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« Reply #8 on: November 29, 2009, 05:07:35 PM »

John Ed, I have to contradict what you think also, but keeping it friendly. We were shown a test to see what this stuff will do. It was pretty amazing. It isnt the first stuff that came out with the ceramic beads that you mix in with paint. I take everything anyone tells us with a grain of salt, til shown, and we were shown. Put a piece of ice on a thick layer of paint chip, and put it in a fry pan, turn on the heat and see how long it take to melt. We did that with a piece of ceramics, and the ice didnt melt, but the pan was red hot. This stuff can be put on exhaust pipes, and you can put your hand on it. Fred Hobe showed us that also. Now that it is on our bus, you can feel what the heat would feel like without the coating, and with it, you cannot feel any warmth at all. So, if you dont have heat penetrating, then it certainly has to help. Race car drivers use the stuff to make it cool enough to be in their cars, and they use it to put on steam pipes in factories. And yes, the top is a rougher texture, but, for the trade off, we can power wash it.
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« Reply #9 on: November 29, 2009, 05:13:22 PM »

Thank you all for your support for me; I finally started a thread of my own.

Continued apologies to those whose threads I piggybacked on, so I guess I am now graduating to elementary BBS school.

For those whose advice I am reading, I must stay underneath the coach with my A/C equipment, and I have one completely empty bay left in which to do this, and few other hiding places.

I can plumb or wire anything I need, in order to make whatever system I install to work, so give me any information that pops into your minds, and I will sort through it all. Without the combined knowledge from this site, I might make a serious error.

I am still trying to figure out if evaporators are directional; can I stand my unit on its end and still get it to work? I have two possible locations to reinstall the factory evaporators (if I am to go back to the original equipment), and one location would require the unit to stand on end.

I can place one of my two condensors behind the bumper, with few modifications, so that part will work. The other is still in place.

I still have the original compressor in place. Iwas about to remove it and find a smaller one for a driver only system, but I am going to wait until I get more input from you-all.

The more I learn, the more I able to get into this project, my ninth coach. This is the most adventurous project I have ever tackled, and I have to get it right.

I have lots of onboard power, so the cooling system size is open ended. I just need to know that when this cooling system is done, the interior will stay cold enough to hang meat, no matter where I am in this great country.

So keep those cards and letters coming, and I will have a thousand of you to thank when this coach is travelling through temperatures over 100, and it is no sweat.

Hi PCC,

The trouble with laying your evaporator horrizonaly is, where is the condensation going to drip? Most are designed virtically or
in an "A" shape to dissapate condensation to a designated pan area then out a drain. Your big evap coupl put out as much as
15 gallons an hour on extremely humid days.
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« Reply #10 on: November 29, 2009, 05:21:02 PM »

PCC,

Here is a good starting place at Red Dot's site.
http://www.rdac.com/Pages/product_pages/off_the_shelf_units.html

You have many options and your best bet is to call a tech at Red Dot and they can design an OTR system to fit your needs.

Good Luck
Nick-
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« Reply #11 on: November 29, 2009, 06:16:33 PM »

I have sent an email to Red Dot for their advice. Thank you Nick.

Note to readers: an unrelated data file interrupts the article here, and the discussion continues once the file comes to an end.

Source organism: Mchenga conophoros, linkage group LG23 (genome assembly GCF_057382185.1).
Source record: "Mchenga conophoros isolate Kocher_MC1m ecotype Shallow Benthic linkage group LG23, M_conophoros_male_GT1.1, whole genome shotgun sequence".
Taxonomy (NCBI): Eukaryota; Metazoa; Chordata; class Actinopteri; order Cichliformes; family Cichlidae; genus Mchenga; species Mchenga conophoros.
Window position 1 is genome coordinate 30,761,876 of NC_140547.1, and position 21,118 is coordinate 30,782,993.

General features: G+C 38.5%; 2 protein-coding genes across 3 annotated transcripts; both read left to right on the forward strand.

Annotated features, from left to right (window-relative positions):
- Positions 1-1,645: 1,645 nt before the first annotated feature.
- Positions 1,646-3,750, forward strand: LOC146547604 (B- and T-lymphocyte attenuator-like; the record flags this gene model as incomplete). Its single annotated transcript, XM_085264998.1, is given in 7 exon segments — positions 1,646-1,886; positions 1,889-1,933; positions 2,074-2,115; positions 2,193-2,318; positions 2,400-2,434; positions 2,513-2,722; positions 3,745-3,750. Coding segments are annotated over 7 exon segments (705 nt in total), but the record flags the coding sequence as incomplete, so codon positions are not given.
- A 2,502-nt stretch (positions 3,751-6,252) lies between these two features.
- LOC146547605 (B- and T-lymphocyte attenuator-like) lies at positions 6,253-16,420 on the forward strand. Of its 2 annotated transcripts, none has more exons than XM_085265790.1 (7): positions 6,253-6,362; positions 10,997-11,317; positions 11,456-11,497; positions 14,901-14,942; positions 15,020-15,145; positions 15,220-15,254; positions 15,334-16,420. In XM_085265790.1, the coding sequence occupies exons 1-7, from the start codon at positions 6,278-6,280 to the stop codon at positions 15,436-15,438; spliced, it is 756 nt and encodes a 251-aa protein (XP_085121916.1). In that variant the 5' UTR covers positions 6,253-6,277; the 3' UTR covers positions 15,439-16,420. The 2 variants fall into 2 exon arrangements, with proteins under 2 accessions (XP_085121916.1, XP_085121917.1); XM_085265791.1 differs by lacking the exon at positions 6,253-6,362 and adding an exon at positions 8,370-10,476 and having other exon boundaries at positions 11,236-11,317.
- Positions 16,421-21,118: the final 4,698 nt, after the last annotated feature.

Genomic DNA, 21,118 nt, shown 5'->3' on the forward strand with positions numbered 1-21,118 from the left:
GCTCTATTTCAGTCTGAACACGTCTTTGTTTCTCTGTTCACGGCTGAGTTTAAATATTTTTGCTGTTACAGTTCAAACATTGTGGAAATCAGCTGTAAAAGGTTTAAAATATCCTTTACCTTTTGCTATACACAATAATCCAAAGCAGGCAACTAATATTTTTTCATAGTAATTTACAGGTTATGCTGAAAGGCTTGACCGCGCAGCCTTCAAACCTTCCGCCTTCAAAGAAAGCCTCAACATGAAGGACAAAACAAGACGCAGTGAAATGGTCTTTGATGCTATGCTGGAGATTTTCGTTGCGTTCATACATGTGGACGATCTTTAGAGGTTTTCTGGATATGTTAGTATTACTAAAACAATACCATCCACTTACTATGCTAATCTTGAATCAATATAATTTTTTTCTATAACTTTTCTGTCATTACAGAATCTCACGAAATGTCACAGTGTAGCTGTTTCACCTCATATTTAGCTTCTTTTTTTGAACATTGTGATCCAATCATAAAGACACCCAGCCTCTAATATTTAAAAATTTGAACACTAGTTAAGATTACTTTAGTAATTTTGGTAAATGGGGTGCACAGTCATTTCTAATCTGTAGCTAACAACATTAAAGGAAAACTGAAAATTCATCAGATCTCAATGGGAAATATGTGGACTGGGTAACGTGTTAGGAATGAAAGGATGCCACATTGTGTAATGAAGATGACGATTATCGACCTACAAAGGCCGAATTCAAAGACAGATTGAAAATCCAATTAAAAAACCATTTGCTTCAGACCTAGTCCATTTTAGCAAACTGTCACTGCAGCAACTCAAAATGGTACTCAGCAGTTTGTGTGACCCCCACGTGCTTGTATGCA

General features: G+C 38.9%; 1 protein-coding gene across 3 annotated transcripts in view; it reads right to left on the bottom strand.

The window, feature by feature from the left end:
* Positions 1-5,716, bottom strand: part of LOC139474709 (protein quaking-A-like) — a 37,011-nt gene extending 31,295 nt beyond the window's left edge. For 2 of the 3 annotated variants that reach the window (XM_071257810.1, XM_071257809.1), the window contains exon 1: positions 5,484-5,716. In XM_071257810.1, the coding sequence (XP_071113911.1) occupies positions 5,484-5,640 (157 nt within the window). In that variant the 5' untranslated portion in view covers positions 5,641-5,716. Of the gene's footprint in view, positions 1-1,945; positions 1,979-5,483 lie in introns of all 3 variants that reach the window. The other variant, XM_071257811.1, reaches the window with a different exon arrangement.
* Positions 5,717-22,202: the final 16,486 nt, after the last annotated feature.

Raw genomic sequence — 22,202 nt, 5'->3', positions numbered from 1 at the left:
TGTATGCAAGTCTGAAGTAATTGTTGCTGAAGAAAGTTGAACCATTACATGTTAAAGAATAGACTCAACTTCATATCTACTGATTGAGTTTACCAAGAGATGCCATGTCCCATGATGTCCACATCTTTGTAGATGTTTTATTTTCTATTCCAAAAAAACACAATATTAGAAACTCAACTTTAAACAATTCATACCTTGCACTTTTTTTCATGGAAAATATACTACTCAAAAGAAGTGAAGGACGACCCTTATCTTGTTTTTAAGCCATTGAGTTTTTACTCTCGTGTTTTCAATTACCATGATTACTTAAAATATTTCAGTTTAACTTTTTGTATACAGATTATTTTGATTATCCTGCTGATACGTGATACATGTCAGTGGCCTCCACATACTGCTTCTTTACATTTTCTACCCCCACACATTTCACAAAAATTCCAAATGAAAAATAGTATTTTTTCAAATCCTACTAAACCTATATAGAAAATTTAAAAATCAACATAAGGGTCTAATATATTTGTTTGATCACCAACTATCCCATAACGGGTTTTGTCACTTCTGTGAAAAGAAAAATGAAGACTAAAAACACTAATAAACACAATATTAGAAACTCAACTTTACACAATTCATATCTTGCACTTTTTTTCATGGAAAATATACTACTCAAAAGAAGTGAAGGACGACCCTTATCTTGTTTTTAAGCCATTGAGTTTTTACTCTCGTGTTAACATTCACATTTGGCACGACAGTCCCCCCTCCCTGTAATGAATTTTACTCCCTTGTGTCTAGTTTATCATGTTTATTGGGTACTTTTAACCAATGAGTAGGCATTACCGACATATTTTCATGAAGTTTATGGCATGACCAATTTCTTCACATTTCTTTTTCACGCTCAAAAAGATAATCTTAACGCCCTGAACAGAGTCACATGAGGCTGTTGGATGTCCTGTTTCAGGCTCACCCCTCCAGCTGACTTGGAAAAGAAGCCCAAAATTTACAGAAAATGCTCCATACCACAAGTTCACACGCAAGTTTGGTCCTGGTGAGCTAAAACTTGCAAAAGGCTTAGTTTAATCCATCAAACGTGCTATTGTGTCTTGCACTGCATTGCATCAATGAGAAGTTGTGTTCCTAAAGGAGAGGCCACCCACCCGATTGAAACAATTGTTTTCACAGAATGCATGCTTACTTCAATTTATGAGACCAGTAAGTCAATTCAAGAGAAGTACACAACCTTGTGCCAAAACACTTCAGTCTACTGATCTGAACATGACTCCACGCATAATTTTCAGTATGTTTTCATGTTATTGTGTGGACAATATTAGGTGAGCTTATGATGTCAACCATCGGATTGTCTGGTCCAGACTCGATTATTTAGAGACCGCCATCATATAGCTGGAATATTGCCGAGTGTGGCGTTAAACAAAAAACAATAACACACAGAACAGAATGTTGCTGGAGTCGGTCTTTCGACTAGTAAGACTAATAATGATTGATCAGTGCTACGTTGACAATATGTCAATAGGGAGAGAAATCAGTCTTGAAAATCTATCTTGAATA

I have been working the reinstalled factory system in my mind; installing the components I must move in different locations, and it is possible.

The factory evaporators were mounted horizontally across the bays, so what I was wondering is if they could work if I mounted them vertically? I can handle the condensate drainage.

I do have the room to remount the second condensor behind the front bumper. All I have to do is run 1" copper pipes to these locations, and then silver solder the connectors to the ends of these lines, just like the original.

I still need to have a system that will cool the coach effectively when the engine is not running. That is why I still will have to have a generator powered system with huge capacity.

Now comes the evaluation of the options, then the design, and finally the installation. It will get done.

Here we go !!

Keith
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« Reply #12 on: November 29, 2009, 09:13:48 PM »

Keith -

I'm a little confused. . . I am not familiar with any Prevost models that had the engine anywhere else other than in the rear, behind the back axle.

Some photos and more info on your actual coach model would assist in clearing up the fog!

FWIW & HTH. . .

 Wink
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« Reply #13 on: November 29, 2009, 11:35:55 PM »

Me too RJ,

I though I must be reading it wrong.  Crown?  DRAMATIC redesign of the Pre drive line?  Sounds interesting though.

John
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« Reply #14 on: November 29, 2009, 11:45:53 PM »

Ruthi,

Never unfriendly....ever Grin Grin Grin

What is the name of the "treatment/coating?  Fred is a very good name but then so is yours.  Is this the stuff that some got samples of to try?  I want to test that stuff myself but I don't want to pay through the nose for the small amt I will need.  Can you help me with any of that.  Do you have a smidge left over?  I will document what I do and make all data available for a peer review.  I can appreciate that you have little motivation to indulge me or anybody in a proof especially with what you have see and your being a true believer.  Can't blame you there.  Had I seen what you have described I would be vendor and barking the stuff everywhere I went.  Truly....it sounds too good to be true but if it is it should revolutionize the insulation industry.

John the friendly
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"An uneducated vote is a treasonous act more damaging than any treachery of the battlefield.
The price of apathy towards public affairs is to be ruled by evil men." Plato
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—Pla